The best and worst rebrands of 2023

Which rebrands have caught your eye this year? In recent years, we’ve seen some rather interesting redesigns, from the BBC’s in 2021 to Aston Martin’s last year, and 2023 has proven to be no different. 

Here, we’ve taken a look back at some of the rebrands to catch our eye this year – either because they’re excellent, or because they’re rather less so. Just as we looked back at the best new logos of the year so far a few months ago, as well as this year’s hottest design trends, we’ve got the best and worst rebrands of 2023, right here. 

Pepsi

Pepsi logo

(Image credit: PepsiCo)

Back in March, Pepsi underwent its first rebrand in 15 years. It’s something of a step back, with a more retro feel, but a step forward too as it looks effortlessly cool and in line with contemporary design chains. 

Pepsi’s globe design has been straightened out, and the curvy, lower-case ‘Pepsi’ is now in upper-case and a lot bolder. There’s a heavier focus on black, too, which is down to the brand pushing their sugar-free drinks. Meanwhile, Pepsi’s sister drink 7Up has undergone a successful rebrand too – there must be something in the water at PepsiCo…

Twitter/X

X logo

(Image credit: X)

Where do we start with Twitter – sorry, X. It’s difficult to know what Elon Musk was thinking with this rebrand – surely, the old adage of ‘If it ain’t broke, don’t fix it’ must have come to mind? Sure, Twitter may not have been perfect, but it had such a consistent brand identity and almost everyone was familiar with the big blue bird. 

It was a massive blunder. Put it this way – half a year later, pretty much everybody still calls X Twitter, so what was the point? 

Nickelodeon

Nickelodeon’s Current Logo

(Image credit: Nickelodeon)

Nickelodeon is another brand that has seldom gone in for rebrands, with this year’s being the TV channel’s first in 14 years. They’ve kept their iconic orange splat, but it’s more rounded and textured in the new incarnation.

It did away with the splat for a while, but found that its legacy identity was incredibly strong. For the past decade and a half, the design was far more minimalist, but the splat remained firmly associated with the brand.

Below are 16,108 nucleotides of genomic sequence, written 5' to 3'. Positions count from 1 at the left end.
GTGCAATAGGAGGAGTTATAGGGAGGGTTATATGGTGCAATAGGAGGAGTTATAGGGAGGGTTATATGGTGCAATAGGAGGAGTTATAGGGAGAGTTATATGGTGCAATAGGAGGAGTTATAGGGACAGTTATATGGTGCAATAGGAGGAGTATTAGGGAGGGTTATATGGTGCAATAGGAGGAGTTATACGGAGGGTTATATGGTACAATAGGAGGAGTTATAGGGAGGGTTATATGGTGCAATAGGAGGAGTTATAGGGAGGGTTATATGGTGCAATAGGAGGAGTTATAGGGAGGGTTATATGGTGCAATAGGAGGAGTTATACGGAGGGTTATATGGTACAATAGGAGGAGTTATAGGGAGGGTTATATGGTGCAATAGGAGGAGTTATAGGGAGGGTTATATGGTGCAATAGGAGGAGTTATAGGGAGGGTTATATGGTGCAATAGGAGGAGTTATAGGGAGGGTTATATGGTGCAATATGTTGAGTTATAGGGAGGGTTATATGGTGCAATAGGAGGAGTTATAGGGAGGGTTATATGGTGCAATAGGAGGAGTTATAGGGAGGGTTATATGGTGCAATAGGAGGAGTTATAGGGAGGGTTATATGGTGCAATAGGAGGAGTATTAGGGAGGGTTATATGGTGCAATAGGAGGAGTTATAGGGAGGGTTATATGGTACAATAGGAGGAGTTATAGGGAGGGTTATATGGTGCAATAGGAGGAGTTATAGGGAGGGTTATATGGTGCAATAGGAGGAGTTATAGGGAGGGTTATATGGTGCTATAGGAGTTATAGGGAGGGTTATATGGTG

Nokia

Nokia logo

(Image credit: Nokia)

In some ways, a Nokia rebrand was probably overdue. It’s still associated by many with the ‘brick phone’ era, and has struggled to compete with the likes of Apple and Samsung in the contemporary smartphone market, so a rebrand was, on paper, a good idea.

However, getting rid of Nokia’s famous typeface and navy blue covering may have been a mistake. The new logo is in a lighter blue, while some of the letters have parts missing – which seems to be something of a new trend. It’s been compared to the Kia rebrand, which similarly didn’t have a great reaction.

Burberry

Burberry logo

(Image credit: Burberry)

In 2018, Burberry helped to set new trends in the fashion world with a flat, sans-serif typeface, but five years later the luxury fashion house went back to classic roots with a design inspired by past branding.

The sans-serif lettering has remained, but in a different guise, while it has also brought back its Equestrian Knight Design (EKD), which has its roots way back in 1901. It’s the perfect example of how to bring back a classic design that’s been given a subtle modern update.

HBO Max

Max logo

(Image credit: Max)

In April, HBO Max rebranded to, simply, Max, as the streaming platform merged both HBO Max and content from Discovery+. While a rebrand in this context might make sense, people on social media weren’t happy with the loss of HBO from the platform’s name, or the new tagline: “The one to watch for HBO.”

It’s the sort of rebrand that risks alienating fans – those who subscribed to the platform specifically for HBO and their loyalty to the brand. 

Trivago

Trivago

(Image credit: Trivago)

Hotel price comparison and booking site Trivago has had a whole new revamp complete with fresh wordmark, mascot, and design style. It’s bright, friendly and inviting, and comes with plenty of detail – consider the checkmark incorporated into the wordmark and the smiley door hanger mascot, Hank.

It’s refreshing to see a brand go down the playful, friendly avenue rather than focus on sterile minimalism, and shows that you don’t have to be boring when you launch a modern redesign.

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Adam England

Adam is a freelance journalist covering culture and lifestyle, with over five years’ of experience and a Master’s degree in Magazine Journalism from Cardiff University. He’s previously written for publications including The Guardian, The Independent, Vice and Dazed, and was Senior Editor at DogTime.com from 2022 to 2023. When he’s not writing, he’s probably drinking coffee, listening to live music, or tinkering with his Apple devices.